Monday, October 5, 2015

Pope Ascending.

There's a spirit in the air since Pope Francis' departure from the United States. i set out in my latest column at the Global Sisters Report to capture what exactly that spirit is and how Francis is conveying a creative vision of the Holy Spirit. Take a look below and continue reading on the GSR website.

Francis' creative Spirit

“I feel like the apostles at Jesus' Ascension,” a friend wrote to me this past Monday morning. “When I was watching Pope Francis fly into the night, I just wanted to cling to him and hold on.” I knew what she meant. In a way, I think all of us do.

As I sat and reflected on the few days the pope spent in the United States, with all that he did and shared, and the two days, in particular, that we were treated to his presence in Philadelphia, I couldn’t believe how significant the time had been. Seeing him go was like the Ascension; I was sad, but I also knew that what I’d experienced wasn’t over. Francis left a spirit that needs to be kept alive.

This spirit is one that challenges. It’s the force that from day one simultaneously drew Congressmen to their feet and kept them glued to their seats. How do we emulate the models of faith courage, and dialogue in our history not only in word but in our very being? Lincoln, King, Day and Merton all had that spirit. It drove them, and the invitation offered by Francis is to live lives of consequence like them, with a spirit of creativity that brings life even in struggle, dialogue even in silence, justice even in turmoil.

This spirit is the Golden Rule lived out. It isn’t easy, just like love and families and relationships. Francis readily admits that and still he offers a vision of the Holy Spirit to the world that acts with creativity and compassion. “Faith opens a ‘window’ to the presence and working of the Spirit.” He shared in his homily at the closing papal Mass on the Benjamin Franklin Parkway, “It shows us that, like happiness, holiness is always tied to little gestures.”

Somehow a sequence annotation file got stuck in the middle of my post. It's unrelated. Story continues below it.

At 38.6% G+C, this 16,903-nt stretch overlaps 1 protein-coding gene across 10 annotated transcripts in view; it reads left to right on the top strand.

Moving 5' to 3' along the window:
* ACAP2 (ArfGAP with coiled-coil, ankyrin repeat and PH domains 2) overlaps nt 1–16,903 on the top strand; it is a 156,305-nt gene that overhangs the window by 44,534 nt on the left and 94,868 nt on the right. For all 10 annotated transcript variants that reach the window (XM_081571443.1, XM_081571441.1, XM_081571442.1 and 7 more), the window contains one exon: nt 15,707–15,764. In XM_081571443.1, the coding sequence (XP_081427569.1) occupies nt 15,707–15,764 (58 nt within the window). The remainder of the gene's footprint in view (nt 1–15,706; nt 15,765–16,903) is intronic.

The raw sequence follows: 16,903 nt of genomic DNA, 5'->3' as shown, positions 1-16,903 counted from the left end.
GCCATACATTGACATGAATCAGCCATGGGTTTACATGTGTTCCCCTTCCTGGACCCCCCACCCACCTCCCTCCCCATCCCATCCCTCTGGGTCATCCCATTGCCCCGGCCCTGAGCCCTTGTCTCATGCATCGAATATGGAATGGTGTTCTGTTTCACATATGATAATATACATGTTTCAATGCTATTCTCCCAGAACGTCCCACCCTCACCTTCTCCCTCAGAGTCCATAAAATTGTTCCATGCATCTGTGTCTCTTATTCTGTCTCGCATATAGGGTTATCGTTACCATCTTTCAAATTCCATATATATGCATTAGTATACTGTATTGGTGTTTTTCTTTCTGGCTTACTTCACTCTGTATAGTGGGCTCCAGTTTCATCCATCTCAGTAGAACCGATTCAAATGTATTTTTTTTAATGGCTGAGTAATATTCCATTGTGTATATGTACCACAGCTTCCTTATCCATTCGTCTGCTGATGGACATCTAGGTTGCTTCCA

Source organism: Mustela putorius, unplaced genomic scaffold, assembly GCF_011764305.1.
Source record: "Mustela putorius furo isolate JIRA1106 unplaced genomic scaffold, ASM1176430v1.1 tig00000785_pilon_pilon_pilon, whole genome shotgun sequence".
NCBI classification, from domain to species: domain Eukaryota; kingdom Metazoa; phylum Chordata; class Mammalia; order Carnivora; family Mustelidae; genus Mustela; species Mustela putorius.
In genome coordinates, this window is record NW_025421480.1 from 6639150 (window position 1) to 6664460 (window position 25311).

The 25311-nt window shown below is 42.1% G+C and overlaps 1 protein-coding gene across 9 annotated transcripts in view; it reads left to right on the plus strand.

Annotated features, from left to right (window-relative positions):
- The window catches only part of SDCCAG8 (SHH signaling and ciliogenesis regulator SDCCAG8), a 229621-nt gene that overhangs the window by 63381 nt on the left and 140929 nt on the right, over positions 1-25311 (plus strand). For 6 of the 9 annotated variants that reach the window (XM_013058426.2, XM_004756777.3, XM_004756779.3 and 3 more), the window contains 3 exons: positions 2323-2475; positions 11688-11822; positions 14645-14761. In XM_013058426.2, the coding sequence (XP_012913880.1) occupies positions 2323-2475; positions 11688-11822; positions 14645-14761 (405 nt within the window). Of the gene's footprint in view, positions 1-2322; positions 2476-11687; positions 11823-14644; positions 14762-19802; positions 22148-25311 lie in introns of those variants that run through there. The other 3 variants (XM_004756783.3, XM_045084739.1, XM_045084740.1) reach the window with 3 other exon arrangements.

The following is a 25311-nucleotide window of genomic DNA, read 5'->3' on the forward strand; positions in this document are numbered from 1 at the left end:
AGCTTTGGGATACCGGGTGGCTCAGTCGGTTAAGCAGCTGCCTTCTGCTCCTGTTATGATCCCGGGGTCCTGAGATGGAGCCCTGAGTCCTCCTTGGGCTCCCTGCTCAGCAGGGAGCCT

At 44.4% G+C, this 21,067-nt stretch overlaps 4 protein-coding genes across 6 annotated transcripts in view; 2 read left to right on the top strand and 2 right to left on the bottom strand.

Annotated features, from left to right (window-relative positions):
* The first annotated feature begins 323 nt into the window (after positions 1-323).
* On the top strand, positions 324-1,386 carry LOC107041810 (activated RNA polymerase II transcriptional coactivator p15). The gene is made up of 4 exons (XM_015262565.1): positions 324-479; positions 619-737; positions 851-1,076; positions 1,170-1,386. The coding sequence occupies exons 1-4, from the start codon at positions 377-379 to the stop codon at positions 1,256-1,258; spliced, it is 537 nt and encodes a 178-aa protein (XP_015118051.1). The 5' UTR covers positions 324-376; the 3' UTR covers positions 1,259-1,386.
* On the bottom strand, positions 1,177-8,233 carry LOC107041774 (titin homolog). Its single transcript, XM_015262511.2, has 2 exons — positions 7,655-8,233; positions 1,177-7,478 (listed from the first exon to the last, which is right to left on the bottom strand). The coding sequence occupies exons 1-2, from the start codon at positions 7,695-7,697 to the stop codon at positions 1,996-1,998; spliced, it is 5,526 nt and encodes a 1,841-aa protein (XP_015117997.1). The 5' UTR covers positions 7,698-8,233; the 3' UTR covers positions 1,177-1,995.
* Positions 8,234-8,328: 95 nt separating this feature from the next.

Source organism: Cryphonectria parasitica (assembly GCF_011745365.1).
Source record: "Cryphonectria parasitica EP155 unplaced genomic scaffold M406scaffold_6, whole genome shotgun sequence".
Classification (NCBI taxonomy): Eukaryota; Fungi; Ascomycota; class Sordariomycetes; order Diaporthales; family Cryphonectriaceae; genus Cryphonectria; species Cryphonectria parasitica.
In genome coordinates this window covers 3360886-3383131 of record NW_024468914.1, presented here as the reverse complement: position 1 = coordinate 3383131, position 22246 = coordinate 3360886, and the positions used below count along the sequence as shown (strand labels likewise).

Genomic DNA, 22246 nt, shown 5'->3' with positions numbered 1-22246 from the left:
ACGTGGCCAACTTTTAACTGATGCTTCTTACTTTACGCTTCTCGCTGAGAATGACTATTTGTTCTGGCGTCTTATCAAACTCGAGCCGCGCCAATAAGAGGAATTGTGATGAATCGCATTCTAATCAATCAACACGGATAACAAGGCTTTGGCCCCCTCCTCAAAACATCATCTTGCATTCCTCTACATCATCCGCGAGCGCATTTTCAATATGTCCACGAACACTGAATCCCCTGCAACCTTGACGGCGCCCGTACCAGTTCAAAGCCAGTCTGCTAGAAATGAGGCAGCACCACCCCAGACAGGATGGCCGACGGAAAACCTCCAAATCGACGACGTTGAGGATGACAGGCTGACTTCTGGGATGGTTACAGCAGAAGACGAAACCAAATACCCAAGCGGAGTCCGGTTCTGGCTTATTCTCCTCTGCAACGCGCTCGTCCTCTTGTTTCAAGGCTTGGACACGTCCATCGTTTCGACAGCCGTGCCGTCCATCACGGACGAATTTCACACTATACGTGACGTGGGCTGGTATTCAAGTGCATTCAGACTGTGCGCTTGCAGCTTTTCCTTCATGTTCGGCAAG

That faith, of course, “grows when it is lived and shaped by love,” Francis continued. We can’t tolerate divisions among us; the Spirit, if truly followed, won’t allow for that. Over and over, Francis underscored this fact. The human family isn’t meant to be divided. Unity is born of love, a love rooted in faith which respects differences and makes space for a new creation. That creation is all about relationships.

If Francis’ creative spirit propagated nothing else, it built relationships. I watched as time and time again, Francis lit up in the presence of others. With those hurting, those outcast and those overjoyed, the Spirit appeared in the bond between them: a knowing glance, a tender hug, a whisper, a pat on the head. In these little gestures, Francis modeled something far greater than any words. He gave shape and form to love, and he gave the Spirit a means of entering the world. We must never forget that each of us has that opportunity.

The creative Spirit Francis speaks of and shares is a spirit that has the power to create far beyond what we can see or imagine. It’s a love that reaches across bounds — that welcomes the child that runs from the sidelines, that embraces the felon as friend, and that dines side-by-side with the homeless and hungry. Francis’ speeches throughout his visit were peppered with words about the Spirit, but it was his actions that gave witness to the creative power of Love.